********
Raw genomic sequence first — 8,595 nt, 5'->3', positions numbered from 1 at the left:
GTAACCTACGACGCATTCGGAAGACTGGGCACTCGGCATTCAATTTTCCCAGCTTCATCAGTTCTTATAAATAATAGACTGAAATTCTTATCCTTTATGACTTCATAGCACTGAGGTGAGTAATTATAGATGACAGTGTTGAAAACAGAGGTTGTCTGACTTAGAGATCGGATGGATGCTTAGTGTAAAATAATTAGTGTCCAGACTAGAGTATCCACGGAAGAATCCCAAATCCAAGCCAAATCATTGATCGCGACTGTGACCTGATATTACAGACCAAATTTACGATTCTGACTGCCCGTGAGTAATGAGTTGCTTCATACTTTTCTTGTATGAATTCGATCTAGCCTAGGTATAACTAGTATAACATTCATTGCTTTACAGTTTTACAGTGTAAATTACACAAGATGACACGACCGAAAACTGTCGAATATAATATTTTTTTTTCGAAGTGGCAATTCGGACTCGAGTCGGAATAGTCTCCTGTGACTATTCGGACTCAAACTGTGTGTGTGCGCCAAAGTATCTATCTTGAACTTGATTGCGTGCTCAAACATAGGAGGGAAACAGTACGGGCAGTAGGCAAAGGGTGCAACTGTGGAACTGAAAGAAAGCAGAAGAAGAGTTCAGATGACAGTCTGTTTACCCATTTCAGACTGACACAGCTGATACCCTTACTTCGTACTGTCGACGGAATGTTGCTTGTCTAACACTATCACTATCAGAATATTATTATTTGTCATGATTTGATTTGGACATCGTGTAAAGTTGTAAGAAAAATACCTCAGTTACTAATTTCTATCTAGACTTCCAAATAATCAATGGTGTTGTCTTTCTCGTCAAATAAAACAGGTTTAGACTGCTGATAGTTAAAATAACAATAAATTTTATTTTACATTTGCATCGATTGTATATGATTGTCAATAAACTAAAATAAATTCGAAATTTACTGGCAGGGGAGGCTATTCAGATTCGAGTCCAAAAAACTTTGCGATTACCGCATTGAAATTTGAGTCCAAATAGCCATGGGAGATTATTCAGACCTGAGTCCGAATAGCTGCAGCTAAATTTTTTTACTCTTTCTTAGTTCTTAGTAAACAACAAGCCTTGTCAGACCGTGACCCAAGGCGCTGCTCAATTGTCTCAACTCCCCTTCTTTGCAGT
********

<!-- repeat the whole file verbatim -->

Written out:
Raw genomic sequence first — 8,595 nt, 5'->3', positions numbered from 1 at the left:
GTAACCTACGACGCATTCGGAAGACTGGGCACTCGGCATTCAATTTTCCCAGCTTCATCAGTTCTTATAAATAATAGACTGAAATTCTTATCCTTTATGACTTCATAGCACTGAGGTGAGTAATTATAGATGACAGTGTTGAAAACAGAGGTTGTCTGACTTAGAGATCGGATGGATGCTTAGTGTAAAATAATTAGTGTCCAGACTAGAGTATCCACGGAAGAATCCCAAATCCAAGCCAAATCATTGATCGCGACTGTGACCTGATATTACAGACCAAATTTACGATTCTGACTGCCCGTGAGTAATGAGTTGCTTCATACTTTTCTTGTATGAATTCGATCTAGCCTAGGTATAACTAGTATAACATTCATTGCTTTACAGTTTTACAGTGTAAATTACACAAGATGACACGACCGAAAACTGTCGAATATAATATTTTTTTTTCGAAGTGGCAATTCGGACTCGAGTCGGAATAGTCTCCTGTGACTATTCGGACTCAAACTGTGTGTGTGCGCCAAAGTATCTATCTTGAACTTGATTGCGTGCTCAAACATAGGAGGGAAACAGTACGGGCAGTAGGCAAAGGGTGCAACTGTGGAACTGAAAGAAAGCAGAAGAAGAGTTCAGATGACAGTCTGTTTACCCATTTCAGACTGACACAGCTGATACCCTTACTTCGTACTGTCGACGGAATGTTGCTTGTCTAACACTATCACTATCAGAATATTATTATTTGTCATGATTTGATTTGGACATCGTGTAAAGTTGTAAGAAAAATACCTCAGTTACTAATTTCTATCTAGACTTCCAAATAATCAATGGTGTTGTCTTTCTCGTCAAATAAAACAGGTTTAGACTGCTGATAGTTAAAATAACAATAAATTTTATTTTACATTTGCATCGATTGTATATGATTGTCAATAAACTAAAATAAATTCGAAATTTACTGGCAGGGGAGGCTATTCAGATTCGAGTCCAAAAAACTTTGCGATTACCGCATTGAAATTTGAGTCCAAATAGCCATGGGAGATTATTCAGACCTGAGTCCGAATAGCTGCAGCTAAATTTTTTTACTCTTTCTTAGTTCTTAGTAAACAACAAGCCTTGTCAGACCGTGACCCAAGGCGCTGCTCAATTGTCTCAACTCCCCTTCTTTGCAGT